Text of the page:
A friend asked me this week, “What do you think of the ‘deep state’?
The short answer is, “I try not to.” Mostly because it has no meaningful impact on my life.
‘Deep state’ is the idea that some sort of shadow government made up of rich, powerful actors wields power, either within or behind the legitimately elected government.
And the ‘deep state’ within the US bureaucracy is working to destroy Donald Trump’s presidency, rather than his implosion being the more obvious inevitable outcome of his own inadequacy. Why simply be in over one’s head when you can be a victim, instead?
Such ideas are beloved of conspiracy theorists. And they seem to be flaring up faster than outbreaks of COVID-19 at a bat-munching buffet.
Bill Gates has a diabolical plan to microchip everyone with his fake coronavirus vaccine. Oh no. What happens next? Will people around the world slump in their chairs each time Windows has to update? Will they flake out for 30 minutes every morning as McAffee Anti-Virus downloads all the latest patches?
Psssst…. you’re already carrying your own micro-chipped tracking device that follows you everywhere and knows everything you do. It’s your phone.
Okay, but aircraft vapour trails are really chemtrails seeding the sky.
Vaccines cause autism — so whatever you do, don’t inoculate your kid against the diseases that ravaged Western civilization and caused terrible infant mortality, like polio, measles, or tetanus. Better to risk an iron lung and an early death.
And perhaps the most bizarre of all, coronavirus is spread by 5G antennas. I think the far bigger worry of smart phones is that they transmit stupidity and kill off attention spans.
No, I just don’t have any patience for COVID conspiracy theories.
Have you ever worked for a government department or a large company?
If yes, then please take a moment to imagine you have to orchestrate a complicated conspiracy theory — 9/11 as an inside job, or deliberately bringing down your own economy with a fake pandemic.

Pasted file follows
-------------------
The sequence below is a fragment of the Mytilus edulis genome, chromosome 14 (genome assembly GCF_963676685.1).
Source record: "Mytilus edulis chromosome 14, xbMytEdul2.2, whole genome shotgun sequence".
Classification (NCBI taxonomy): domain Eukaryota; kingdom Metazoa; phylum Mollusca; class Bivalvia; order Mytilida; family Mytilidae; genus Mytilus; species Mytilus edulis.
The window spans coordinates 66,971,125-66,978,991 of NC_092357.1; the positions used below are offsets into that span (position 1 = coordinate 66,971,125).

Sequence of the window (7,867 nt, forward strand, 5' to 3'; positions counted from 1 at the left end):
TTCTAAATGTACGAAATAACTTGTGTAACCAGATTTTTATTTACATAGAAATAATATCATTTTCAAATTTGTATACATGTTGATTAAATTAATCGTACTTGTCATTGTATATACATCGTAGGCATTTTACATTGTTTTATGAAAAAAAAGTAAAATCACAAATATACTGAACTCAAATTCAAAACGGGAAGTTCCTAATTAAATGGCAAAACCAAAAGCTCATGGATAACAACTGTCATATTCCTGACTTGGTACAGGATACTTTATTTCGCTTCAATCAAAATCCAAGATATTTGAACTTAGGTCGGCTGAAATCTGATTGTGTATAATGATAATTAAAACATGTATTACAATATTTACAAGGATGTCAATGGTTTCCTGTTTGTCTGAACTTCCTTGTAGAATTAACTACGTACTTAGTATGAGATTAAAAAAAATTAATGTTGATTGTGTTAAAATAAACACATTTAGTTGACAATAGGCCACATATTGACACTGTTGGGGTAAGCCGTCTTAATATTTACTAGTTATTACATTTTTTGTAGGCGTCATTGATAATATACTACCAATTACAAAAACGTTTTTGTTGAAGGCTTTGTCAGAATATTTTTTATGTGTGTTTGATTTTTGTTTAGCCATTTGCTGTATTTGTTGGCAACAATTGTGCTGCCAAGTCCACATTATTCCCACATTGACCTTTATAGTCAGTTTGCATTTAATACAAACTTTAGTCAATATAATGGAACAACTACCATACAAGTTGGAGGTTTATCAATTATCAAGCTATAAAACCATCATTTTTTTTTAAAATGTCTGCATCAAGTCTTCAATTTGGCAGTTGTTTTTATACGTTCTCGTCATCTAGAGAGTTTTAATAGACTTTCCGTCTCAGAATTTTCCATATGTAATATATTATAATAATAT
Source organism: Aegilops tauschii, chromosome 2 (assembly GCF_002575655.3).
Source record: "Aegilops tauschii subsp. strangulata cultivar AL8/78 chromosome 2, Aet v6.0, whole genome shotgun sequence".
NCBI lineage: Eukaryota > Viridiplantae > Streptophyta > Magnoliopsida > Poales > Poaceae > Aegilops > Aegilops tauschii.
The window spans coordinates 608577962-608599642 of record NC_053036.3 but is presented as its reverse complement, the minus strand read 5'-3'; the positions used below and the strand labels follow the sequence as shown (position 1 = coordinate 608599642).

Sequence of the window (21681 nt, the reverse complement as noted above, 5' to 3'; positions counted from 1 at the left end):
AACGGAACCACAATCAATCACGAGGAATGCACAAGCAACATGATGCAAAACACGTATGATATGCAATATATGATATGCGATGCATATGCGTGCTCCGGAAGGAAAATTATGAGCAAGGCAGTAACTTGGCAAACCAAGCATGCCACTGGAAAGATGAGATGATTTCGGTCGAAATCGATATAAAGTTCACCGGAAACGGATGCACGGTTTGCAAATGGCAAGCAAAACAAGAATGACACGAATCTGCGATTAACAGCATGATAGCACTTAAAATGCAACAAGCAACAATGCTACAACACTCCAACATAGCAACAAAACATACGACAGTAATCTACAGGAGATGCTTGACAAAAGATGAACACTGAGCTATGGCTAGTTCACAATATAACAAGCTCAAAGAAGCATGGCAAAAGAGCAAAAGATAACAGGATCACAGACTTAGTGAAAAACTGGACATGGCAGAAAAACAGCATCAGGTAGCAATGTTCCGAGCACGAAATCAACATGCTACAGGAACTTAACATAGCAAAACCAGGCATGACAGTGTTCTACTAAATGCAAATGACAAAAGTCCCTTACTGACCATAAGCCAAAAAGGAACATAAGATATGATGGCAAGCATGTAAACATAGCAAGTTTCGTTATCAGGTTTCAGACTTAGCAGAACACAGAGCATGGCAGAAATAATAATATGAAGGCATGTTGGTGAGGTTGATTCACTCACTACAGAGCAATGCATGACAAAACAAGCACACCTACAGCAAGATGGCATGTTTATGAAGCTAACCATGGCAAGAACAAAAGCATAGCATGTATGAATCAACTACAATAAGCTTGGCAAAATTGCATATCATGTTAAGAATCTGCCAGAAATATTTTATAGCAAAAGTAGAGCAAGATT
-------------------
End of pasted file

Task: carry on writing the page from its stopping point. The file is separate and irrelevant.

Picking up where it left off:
But you have to pull it off using the people in your department. Yes, your actual coworkers.
Good luck with that.
It’s hard enough to organize a conference call or panel discussion with five people, let alone a massive global conspiracy.
The best we can hope for is a successful surprise birthday party.
And that’s how I feel about this whole shadowy notion of the ‘deep state’. It’s just a way for powerless people to give themselves a sense of volition in a confusing and very complicated world.
“Yeah, that’s what they want you to believe. But I know what’s really going on!”
So what is ‘deep state’?
The ‘deep state’ is a conspiracy theory version of something rather mundane.
There have always been special interest groups, lobbyists, and powerful business interests that try to move government or policy in the direction they want it to go.
Bureaucracies function as their own little fiefdoms, too, with plays for power and squabbles over budgets.
It’s human nature to try to tip the balance in one’s favour, by fair means or foul. Rules and laws exist to create a level playing field for everyone, just like they do in sports.
The confusion comes from people looking at how a government is supposed to work on paper, and then looking at how it works in practice.
Regular followers of this blog probably know that I read anthropology at uni. Well, I also read political science. (In Canada, we’d call it a double major in Anthropology and Political Science, with a minor in History.)
First and second year political science courses focused on studying the system of Canadian government: the relationship between the House of Commons and the Senate, the functioning of Parliamentary Committees, the powers of the Privy Council. The way things are supposed to work on paper.
Once that foundation was laid, we spent the next two years looking at the way things actually work. And that’s when it got really interesting.
Human societies work like this, too. But ‘culture’ is an implicit operating system, coded in myths and stories and strange behaviours that take a great deal of patience and immersion to tease out.
It’s easier to just dream up conspiracies.
Global issues are incredibly complicated. Humanity isn’t nearly as smart as we think we are. And individuals, groups and bureaucracies act in their own self-interest — often without completely understanding the bigger picture.
Take Malta, for example, the last place I studied at length. It’s a country the size of a medium city, where everyone knows or is related to just about everyone else. In such a small place, informal networks of power are much more important than political structures.